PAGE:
Now, I’m not a holo-sexual, I actually prefer a more dark aesthetic like the Tarot deck, but I do think the iridescent scale-like pattern printed on looks very cool and fitting with an animal-themed oracle set. Especially with that reptilian eye in the centre of the box. So if you are a collector of all things holo, then this should definitely be on your wishlist.
Just like the keepsake boxes, the card boxes have a ribbon attached to the bottom, that matches the colour scheme, to easily take out the cards from the box. On the inside of the lids, there’s also a nice and fitting quote added. The cards fit perfectly inside and there’s not a lot of extra room which can be good cuz the cards will stay in place but if you like to put in a crystal that’s going to be tricky.
Now the only issue I had with these boxes is that the lids don’t fit snug onto the bottom so when placed on a table in front of you the lid will come off if you try to lift the deck up. I had this issue a little more with the Tarot deck than the Oracle but it was noticeable on both.
Now I personally prefer that if I try to lift them up the box will come up as a whole, and then slowly the lid will slide off. This is only a very minor issue compared to how sturdy the boxes are. I’m just a little more mindful where they sit in my bag when I take them with me, but if they sit on my altar it’s no problem whatsoever and may actually be more useful as it’s less of a struggle to take them out. If this is a big issue for you then there are several things you can do like thicken the insides or transfer them to a pouch, which I didn’t personally.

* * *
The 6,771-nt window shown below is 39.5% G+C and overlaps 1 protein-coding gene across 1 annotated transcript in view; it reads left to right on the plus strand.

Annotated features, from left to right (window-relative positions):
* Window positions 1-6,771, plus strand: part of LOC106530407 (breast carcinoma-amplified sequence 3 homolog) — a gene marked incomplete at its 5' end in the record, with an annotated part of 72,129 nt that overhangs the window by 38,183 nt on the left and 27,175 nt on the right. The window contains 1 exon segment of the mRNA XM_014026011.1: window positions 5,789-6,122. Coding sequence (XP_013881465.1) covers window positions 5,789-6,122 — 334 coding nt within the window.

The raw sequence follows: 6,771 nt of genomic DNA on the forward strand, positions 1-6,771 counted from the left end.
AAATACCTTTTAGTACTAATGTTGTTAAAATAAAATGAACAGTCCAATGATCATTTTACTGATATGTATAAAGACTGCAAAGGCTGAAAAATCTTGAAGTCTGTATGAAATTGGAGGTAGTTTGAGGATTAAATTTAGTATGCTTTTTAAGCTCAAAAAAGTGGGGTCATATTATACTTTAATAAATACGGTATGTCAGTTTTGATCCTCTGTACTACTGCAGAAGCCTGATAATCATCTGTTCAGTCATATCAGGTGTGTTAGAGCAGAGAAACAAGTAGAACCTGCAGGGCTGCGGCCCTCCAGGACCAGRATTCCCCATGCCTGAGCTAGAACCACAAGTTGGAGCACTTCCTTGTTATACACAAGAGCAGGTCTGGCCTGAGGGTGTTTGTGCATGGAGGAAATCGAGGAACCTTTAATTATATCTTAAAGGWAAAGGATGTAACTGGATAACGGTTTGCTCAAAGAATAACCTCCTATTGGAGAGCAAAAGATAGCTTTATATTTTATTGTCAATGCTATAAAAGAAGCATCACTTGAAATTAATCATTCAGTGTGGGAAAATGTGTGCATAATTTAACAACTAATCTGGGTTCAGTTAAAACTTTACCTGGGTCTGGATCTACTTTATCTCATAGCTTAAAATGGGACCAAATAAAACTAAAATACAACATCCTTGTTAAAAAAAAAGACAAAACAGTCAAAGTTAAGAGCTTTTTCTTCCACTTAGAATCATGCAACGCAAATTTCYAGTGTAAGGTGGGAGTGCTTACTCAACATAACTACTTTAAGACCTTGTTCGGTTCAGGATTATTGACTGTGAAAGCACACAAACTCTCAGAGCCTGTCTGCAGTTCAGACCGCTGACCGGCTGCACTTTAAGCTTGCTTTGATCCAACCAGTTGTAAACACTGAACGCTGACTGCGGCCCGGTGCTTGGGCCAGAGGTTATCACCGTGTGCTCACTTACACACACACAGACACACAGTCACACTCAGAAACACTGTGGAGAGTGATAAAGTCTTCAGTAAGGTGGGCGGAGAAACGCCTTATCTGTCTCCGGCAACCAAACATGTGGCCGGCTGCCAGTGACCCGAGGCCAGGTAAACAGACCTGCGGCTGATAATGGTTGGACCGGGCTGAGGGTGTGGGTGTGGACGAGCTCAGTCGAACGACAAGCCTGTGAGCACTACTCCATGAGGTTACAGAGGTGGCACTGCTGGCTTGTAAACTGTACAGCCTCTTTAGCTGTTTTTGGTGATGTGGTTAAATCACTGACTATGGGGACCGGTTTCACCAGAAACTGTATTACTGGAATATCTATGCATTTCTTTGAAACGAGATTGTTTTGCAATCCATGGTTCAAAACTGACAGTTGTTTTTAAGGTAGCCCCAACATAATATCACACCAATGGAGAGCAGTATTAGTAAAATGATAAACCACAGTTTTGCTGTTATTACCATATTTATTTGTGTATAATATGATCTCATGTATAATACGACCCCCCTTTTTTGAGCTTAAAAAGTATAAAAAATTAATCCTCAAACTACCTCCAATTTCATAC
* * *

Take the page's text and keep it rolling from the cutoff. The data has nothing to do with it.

So as I said the artwork for these decks is very similar in style. They both revolve around the animal kingdom and have the same kind of back design. They have the same thickness cardstock and matte finish as well (I love matte cards). The cards also are the typical tarot size of 12x7cm.
There are, however, naturally, differences between these decks.
The Oracle deck consists of 63 cards and being an oracle doesn’t follow any specific system. That being said, 63 cards is quite a lot compared to your typical Oracle deck with around 40 cards.
This deck is divided into 5 elemental groups: Earth, Water, Fire, Air and Spirit. They are all kinda similar, featuring the elemental triangle symbols at the top of the cards, except for the Spirit element cards. While there is also less of them compared to the other elements, each Spirit card features besides a mythical animal a holographic circle at the top to represent this element. (See image on the right)